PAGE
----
Defender.CurrentState = Monster.Activity.Angered;

Then, in Game.MoveMonster()

timeToMove = (monster.CurrentState == Monster.Activity.Wandering ||
    monster.CurrentState == Monster.Activity.Angered ||
    rand.Next(1, 101) >= monster.Inertia);

Later in the method, the monster has chosen a direction that would put it right on top of the player. This starts an attack.

if (canMove)
    monster.Location = adjacent[direct];
    if (CurrentMap.DetectMonster(adjacent[direct]) != null && monster.Aggressive)
        // The monster just tried to run into another monster. For now, just change 
        // direction.
        monster.Direction = rand.Next(1, 101) > 50 ? direct270 : direct90;
    else if (adjacent[direct] == CurrentPlayer.Location
         && monster.CurrentState == Monster.Activity.Angered)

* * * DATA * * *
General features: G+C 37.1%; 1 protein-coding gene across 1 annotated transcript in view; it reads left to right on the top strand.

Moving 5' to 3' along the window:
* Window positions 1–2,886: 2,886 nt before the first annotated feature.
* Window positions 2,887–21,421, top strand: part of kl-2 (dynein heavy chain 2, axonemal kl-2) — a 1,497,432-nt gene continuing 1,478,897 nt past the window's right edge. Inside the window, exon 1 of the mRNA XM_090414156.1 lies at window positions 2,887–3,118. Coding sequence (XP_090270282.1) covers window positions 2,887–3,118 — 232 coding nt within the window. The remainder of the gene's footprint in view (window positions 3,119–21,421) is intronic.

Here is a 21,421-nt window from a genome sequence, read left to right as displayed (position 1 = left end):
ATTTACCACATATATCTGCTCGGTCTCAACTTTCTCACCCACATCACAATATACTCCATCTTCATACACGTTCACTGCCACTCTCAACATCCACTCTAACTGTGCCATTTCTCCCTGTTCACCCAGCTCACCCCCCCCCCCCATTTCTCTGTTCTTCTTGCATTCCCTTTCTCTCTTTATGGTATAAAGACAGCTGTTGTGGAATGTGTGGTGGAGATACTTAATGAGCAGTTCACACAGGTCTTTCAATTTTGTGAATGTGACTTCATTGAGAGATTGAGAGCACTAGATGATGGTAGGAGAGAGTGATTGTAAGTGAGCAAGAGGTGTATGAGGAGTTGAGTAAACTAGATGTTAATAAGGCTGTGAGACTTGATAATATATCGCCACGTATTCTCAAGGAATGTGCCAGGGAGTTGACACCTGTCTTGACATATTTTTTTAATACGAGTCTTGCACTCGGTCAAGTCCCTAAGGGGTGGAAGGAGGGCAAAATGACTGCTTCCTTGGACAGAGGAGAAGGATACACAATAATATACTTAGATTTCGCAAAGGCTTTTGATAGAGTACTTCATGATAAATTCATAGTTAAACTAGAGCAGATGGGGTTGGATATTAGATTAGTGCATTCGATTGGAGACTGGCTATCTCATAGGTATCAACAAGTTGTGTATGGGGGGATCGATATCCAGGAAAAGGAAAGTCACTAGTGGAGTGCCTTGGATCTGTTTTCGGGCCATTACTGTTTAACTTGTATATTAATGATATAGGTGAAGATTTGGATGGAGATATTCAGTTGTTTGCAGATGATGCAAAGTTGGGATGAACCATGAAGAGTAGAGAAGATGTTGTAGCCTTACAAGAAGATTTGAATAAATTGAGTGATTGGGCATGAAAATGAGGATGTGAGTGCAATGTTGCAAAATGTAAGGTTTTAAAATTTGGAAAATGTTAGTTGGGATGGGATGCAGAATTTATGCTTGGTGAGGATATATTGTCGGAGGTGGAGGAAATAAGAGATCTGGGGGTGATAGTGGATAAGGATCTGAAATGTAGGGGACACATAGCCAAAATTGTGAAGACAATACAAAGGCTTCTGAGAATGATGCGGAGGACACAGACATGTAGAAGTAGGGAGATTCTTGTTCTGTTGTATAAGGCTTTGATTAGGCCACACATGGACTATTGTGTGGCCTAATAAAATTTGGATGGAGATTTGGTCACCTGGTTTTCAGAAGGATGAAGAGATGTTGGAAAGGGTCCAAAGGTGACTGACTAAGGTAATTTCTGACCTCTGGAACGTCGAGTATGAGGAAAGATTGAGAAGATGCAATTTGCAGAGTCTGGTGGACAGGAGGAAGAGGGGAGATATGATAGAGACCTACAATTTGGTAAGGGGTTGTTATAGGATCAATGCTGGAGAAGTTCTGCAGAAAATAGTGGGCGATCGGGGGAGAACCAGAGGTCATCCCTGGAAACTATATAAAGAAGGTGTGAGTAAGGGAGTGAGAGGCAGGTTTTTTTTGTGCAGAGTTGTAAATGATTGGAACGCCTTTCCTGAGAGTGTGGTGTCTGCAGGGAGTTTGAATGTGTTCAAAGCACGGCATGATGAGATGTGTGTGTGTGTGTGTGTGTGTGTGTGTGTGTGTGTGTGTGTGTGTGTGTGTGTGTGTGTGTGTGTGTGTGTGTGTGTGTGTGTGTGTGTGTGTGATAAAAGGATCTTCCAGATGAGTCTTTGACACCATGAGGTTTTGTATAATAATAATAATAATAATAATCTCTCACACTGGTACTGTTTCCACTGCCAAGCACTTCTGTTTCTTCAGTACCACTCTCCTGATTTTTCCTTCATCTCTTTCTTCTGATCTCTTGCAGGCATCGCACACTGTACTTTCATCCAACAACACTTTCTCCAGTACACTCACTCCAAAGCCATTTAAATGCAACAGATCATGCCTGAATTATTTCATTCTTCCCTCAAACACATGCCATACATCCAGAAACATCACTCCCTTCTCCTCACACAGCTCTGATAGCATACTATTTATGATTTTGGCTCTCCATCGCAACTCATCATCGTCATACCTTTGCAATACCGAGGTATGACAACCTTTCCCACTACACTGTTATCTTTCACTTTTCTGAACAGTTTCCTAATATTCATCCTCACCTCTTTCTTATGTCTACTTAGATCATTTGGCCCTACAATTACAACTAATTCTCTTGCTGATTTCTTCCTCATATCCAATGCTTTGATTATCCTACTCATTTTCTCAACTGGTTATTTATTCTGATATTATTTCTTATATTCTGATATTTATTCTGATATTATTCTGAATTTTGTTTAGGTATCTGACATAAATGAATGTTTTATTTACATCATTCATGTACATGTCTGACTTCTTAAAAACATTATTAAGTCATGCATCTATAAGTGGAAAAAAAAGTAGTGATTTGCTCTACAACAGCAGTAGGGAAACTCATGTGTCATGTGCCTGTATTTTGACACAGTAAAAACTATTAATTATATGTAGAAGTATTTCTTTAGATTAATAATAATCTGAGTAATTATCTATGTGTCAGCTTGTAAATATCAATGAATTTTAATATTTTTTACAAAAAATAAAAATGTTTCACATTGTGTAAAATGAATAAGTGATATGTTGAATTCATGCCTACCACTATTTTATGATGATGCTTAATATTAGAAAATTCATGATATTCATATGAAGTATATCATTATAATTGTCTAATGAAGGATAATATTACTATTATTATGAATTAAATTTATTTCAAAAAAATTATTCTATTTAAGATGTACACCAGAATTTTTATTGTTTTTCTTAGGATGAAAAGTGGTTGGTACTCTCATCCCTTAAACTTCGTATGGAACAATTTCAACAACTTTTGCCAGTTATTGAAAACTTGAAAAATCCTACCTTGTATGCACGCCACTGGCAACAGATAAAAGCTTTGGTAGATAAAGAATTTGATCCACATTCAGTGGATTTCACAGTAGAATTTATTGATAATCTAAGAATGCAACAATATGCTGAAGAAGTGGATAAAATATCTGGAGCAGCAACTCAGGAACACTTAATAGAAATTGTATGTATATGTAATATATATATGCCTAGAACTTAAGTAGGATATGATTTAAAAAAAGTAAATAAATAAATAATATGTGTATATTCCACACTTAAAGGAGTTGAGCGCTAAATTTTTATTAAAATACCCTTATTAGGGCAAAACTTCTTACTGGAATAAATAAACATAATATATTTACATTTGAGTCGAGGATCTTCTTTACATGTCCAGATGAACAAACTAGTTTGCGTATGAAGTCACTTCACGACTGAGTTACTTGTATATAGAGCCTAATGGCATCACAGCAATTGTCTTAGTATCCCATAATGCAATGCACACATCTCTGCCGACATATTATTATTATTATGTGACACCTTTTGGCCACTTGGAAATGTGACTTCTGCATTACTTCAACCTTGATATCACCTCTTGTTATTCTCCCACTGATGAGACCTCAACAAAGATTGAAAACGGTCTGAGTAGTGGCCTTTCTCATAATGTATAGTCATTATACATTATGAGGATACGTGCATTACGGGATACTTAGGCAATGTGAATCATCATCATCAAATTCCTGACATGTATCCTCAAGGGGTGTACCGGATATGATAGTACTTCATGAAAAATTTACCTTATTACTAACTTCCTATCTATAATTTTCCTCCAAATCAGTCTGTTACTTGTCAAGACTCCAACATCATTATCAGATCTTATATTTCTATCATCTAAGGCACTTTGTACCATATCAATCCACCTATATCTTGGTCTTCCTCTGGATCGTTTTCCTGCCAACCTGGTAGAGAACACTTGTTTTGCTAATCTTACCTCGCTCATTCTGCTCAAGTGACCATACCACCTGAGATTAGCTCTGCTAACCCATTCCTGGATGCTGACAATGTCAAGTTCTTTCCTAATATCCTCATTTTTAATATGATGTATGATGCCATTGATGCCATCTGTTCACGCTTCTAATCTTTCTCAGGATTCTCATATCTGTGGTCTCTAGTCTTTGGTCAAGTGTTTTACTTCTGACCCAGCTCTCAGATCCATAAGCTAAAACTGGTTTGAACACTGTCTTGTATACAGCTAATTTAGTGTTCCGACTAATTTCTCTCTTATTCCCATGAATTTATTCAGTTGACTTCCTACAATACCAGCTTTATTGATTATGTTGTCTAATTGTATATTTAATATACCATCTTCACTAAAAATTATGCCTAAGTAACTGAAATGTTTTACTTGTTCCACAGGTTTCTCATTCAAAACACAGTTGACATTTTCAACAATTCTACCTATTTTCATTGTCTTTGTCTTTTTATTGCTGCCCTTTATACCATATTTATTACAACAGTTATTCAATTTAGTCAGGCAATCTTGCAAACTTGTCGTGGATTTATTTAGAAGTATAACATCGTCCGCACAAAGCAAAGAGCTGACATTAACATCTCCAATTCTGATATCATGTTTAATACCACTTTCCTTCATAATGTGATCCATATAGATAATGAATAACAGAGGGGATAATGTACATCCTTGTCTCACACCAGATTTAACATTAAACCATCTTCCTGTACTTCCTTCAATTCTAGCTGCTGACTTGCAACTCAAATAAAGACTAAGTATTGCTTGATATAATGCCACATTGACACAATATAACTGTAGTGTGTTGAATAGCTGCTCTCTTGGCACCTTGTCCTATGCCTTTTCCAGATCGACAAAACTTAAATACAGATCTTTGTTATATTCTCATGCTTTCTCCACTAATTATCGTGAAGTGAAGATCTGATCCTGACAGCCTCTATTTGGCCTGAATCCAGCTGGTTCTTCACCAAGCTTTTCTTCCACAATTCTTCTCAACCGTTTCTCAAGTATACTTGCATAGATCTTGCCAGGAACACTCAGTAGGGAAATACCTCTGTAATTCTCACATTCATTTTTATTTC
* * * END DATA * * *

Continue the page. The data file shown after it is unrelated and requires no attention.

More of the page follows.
// Attack the player
        Attack(monster, CurrentPlayer);

This means that, for now, the monsters will only attack if provoked. This might need to change later, at least depending on the monster. I’m also noticing that some of them keep running away and I’m still getting that glitch where the player disappears sometimes so I need to review the code.


The original game only regenerated strength if the player used scrolls of Restore Strength or Increase Strength. That doesn’t make much sense to me and it leaves the player vulnerable if the game’s random selection gets stingy on these scrolls. For this game, I’m also rewarding a strength point back when the player eats. This can be done in the Game.Eat() function.

// Reward a strength point if needed.
if (CurrentPlayer.StrengthMod > 0) CurrentPlayer.StrengthMod--;

Display Issues

I noticed that the game was having problems on another display so I reduced the font size of the label control displaying the map and set a minimum size for the main form to 1160, 837. Visual Studio also had an annoying habit of losing the event definitions if the form was resized on my other machine. That took some time to track down.